Eurogamer Digs Into Divorce Online Video Game Claims

May 31, 2011 -

Adding to the debate on this story about 15 percent of divorces filed via UK-based Divorce Online being related to online gaming and game addiction, Eurogamer picks apart the numbers in this story.

That study conducted by Divorce Online suggested that 15 percent of divorces filed with the company are a result of video game addiction - usually World of Warcraft or Call of Duty. But a deeper look at the methodology, the actual numbers, and what is required to file a divorce in the UK paints a slightly different picture.

According to an analysis by Eurogamer, of the 2941 divorce petitions handled by Divorce Online in the period of the study, 1176 were filed based on "unreasonable behaviour." Divorce Online randomly selected 200 petitions that were then filtered using the keywords 'video game.' That search turned up around 30 filings.

But after speaking with Divorce Online's managing director Mark Keenan, a divorce filing requires three or four reasons to make it through the process.

While 30 of those 200 petitions selected at random cited video game addiction as a core cause for filing, Eurogamer also found that other factors such as a "lack of love and affection, an inability to deal with debts, alcohol and drug problems, and a lack of common interests" as popular choices.

The report also suggests that Divorce Online solicited stories for its press release for money; on May 17 the company posted an appeal offering £250 for stories used in the press. The company said that it needed real world case studies from its customers. One such case study came from 20-something London resident Jessica Ellis.

Jessica cleared up some of the confusion about her comments in the press release, saying that her husband moved away from South Africa to live with her in London. When that happened he spent more time online playing games such as World of Warcraft. What the press release - or Jessica - omitted was the fact that her husband had no family in the UK and was playing various games with his friends and family in South Africa.

While Eurogamer's report doesn't discredit Divorce Online's assertions about gaming and game addiction, it does add some additional layers of context that put less of an emphasis on gaming and more of a focus on how a multitude of factors can ruin a marriage.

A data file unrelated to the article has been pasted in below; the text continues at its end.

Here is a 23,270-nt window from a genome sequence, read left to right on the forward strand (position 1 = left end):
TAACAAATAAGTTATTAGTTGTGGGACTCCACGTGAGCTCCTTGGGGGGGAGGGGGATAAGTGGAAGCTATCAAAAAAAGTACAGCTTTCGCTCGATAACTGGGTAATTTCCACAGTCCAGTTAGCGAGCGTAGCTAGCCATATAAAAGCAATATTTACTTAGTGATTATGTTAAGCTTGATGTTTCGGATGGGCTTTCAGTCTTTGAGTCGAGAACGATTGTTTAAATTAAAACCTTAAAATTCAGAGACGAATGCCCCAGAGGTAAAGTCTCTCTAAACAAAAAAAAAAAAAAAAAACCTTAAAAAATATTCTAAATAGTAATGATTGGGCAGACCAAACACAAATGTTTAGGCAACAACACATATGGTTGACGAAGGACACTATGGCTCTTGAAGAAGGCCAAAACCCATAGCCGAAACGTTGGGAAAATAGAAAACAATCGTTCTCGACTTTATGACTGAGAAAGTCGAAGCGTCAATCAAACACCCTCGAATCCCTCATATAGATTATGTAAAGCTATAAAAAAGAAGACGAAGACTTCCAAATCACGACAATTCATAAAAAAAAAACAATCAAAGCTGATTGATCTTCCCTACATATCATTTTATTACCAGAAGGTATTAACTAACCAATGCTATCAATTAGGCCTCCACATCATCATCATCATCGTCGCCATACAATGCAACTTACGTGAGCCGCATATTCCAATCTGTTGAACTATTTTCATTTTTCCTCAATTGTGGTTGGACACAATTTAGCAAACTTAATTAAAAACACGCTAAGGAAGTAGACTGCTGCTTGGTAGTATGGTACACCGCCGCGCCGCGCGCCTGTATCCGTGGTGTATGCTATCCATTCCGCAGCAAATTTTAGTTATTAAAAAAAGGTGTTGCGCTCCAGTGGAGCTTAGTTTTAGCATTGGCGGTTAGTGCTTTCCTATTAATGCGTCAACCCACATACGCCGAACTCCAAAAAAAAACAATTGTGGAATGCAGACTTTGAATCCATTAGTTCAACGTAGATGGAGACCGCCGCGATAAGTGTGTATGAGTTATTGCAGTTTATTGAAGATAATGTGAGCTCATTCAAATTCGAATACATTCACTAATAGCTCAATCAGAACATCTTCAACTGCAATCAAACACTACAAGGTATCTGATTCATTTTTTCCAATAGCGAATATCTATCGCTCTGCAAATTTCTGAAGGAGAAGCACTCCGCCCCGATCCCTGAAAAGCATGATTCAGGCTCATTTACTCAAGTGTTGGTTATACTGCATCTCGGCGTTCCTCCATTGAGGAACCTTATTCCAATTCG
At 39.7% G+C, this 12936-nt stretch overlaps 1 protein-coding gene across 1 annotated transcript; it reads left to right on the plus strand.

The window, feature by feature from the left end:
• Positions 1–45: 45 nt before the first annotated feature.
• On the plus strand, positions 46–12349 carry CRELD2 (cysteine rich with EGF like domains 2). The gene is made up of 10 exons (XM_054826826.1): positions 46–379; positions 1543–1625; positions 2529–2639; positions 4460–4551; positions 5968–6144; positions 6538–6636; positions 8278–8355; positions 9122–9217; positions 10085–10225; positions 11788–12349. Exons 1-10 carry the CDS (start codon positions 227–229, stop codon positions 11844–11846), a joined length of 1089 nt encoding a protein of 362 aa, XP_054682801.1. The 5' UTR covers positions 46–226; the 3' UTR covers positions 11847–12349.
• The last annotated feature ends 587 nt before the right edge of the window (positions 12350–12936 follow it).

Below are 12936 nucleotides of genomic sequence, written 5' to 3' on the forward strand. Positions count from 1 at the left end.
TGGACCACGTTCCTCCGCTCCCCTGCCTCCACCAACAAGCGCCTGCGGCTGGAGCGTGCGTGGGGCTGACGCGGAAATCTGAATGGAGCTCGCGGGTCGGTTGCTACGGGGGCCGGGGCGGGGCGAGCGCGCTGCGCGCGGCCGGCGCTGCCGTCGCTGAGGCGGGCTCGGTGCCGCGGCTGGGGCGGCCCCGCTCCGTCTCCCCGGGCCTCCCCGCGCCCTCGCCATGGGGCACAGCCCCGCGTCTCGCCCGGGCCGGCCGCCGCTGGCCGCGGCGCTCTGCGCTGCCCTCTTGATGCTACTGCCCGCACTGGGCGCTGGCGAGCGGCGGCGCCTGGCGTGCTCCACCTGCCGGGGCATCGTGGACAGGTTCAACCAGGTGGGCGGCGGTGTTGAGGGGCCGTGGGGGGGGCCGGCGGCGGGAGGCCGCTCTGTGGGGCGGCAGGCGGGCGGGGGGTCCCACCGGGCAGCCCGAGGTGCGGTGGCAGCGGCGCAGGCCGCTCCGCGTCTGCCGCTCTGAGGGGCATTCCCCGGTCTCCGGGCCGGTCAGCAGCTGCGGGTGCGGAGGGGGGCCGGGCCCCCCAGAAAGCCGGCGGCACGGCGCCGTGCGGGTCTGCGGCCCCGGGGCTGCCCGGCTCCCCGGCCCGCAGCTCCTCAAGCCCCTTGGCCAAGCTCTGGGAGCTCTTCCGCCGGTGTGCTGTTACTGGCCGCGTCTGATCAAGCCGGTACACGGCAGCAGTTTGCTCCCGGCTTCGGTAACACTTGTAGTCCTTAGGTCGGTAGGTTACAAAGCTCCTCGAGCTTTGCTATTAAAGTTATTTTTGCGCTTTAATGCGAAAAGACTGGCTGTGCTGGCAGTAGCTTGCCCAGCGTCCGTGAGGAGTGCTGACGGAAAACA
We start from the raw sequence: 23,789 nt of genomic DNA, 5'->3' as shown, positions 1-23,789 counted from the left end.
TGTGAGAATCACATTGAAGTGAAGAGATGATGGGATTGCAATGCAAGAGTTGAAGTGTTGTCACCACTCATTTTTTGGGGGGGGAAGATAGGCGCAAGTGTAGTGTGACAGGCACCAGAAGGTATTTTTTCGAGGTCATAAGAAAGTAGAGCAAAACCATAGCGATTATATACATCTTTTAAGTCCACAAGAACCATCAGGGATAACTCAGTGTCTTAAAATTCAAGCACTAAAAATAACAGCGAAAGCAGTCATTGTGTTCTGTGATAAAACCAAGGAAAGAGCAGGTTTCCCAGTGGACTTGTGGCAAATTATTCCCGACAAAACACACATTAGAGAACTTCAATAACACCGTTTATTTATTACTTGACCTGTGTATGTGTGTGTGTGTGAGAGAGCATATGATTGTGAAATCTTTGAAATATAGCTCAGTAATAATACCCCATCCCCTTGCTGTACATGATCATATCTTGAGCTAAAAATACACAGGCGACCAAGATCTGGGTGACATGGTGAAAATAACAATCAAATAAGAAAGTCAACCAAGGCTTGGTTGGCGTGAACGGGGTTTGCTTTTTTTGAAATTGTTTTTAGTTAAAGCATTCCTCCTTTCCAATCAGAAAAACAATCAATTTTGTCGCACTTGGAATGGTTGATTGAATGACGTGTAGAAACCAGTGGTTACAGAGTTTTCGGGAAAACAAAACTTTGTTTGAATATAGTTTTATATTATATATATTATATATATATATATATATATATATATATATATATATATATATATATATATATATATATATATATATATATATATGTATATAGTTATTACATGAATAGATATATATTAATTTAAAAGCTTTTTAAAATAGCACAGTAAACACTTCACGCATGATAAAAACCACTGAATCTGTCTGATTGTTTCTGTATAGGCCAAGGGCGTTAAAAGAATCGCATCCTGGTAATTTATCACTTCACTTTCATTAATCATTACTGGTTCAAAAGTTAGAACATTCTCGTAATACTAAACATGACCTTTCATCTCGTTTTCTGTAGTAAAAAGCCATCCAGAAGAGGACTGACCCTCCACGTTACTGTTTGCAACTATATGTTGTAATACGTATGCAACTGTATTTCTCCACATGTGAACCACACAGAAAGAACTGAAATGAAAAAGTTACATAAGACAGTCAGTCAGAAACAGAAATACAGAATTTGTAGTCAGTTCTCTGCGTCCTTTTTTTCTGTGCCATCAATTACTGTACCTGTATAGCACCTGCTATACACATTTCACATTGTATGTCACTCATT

Source: Eurogamer


 
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Andrew EisenHuh, did any of the Gamers Are Dead articles other than Golding's even mention Shaw's study?07/31/2015 - 6:52pm
Mattsworknameso basicly, sargon showed that the whole spat of "Gamers are dead" article were based on lies and misinformation07/31/2015 - 6:39pm
Mattsworknamehow the articles themselves were not truly academic based, but agenda driven, as it they exsisted for idealogical purposes not backed up by the research they claimed supported them.07/31/2015 - 6:37pm
Mattsworknamegeneral, have no need or want of "Diveristy" according to shaws own research. He then went into the articles that cited it, including the origional, and showed that they argued things taht the actual research tthey quoted did NOT support, he lastly showed07/31/2015 - 6:36pm
MattsworknameAndrew: Sorry im so late in responding to your earlier question abonut sargons video, but basicly, he went through 3 phases. He first looked at the cited reasearch the articles used, by somone named shaw, and proved that the research shows that gamers, in07/31/2015 - 6:35pm
benohawk:( Well, that's crappy news James07/31/2015 - 6:29pm
james_fudgeRIP Roddy Piper :(07/31/2015 - 5:39pm
Andrew EisenI told Sega if it releases Yakuza 1&2 HD and Yakuza 5 in North America, I'll buy them. So far, they don't seem to be swayed.07/31/2015 - 5:11pm
Craig R.Too many gamers were harassing and abusing long before Baldwin decided to 'legitimize' the lunatic fringe, but that term certainly made the lunatics easier to pick out of the crowd07/31/2015 - 4:58pm
Craig R.Which is why the entire GG crowd looks like a giant bad egg07/31/2015 - 4:55pm
Craig R.Irony: the people who are feeling hostility toward their 'gamer' identity are often those who are most hostile to everybody else07/31/2015 - 4:55pm
Andrew EisenIt's not about gamers at all, it's discussing the harassment and abuse that Sarkeesian and Quinn had suffered. So yeah, not a great title but not an attack on gamers either.07/31/2015 - 4:48pm
Andrew EisenI agree than many of the titles are kinda bunk though. For example, Ars Technia's "The death of the 'gamers' and the women who 'killed' them" doesn't really work for the article.07/31/2015 - 4:47pm
Andrew EisenAnd I still don't see how articles like Polygon's "An awful week to care about video games" can be construed as an attack.07/31/2015 - 4:25pm
Andrew Eisen18 total? I've seen several lists and the total has never been above 14. The most popular collection seems to be 9 on Aug. 28 then three more on Aug. 29, Sep. 2 and Sep. 3.07/31/2015 - 4:24pm
Infophile@Goth_Skunk: Your distaste for TMS is noted and given exactly the respect it deserves. The fact that you don't like a site doesn't mean they can't be right. In the linked article, they are.07/31/2015 - 4:06pm
Goth_SkunkAnd the worst volleys are the ones being fired by the kind of people who should be standing up and saying 'Hey! This isn't cool! Stop that!'07/31/2015 - 4:05pm
Goth_SkunkNow let's come full circle: One such confrontationally titled article is easy to dismiss. Within a day, nine similarly titled articles are written. Within 4 more days, nine more articles are written. This can't be ignored. This is a blatant attack.07/31/2015 - 4:04pm
Andrew EisenAnd that's totally fine. I too often skip articles and videos based solely on an unappealing title.07/31/2015 - 3:56pm
Goth_SkunkPersonally, I would not waste time reading an article with such a blatantly confrontational title.07/31/2015 - 3:52pm
 

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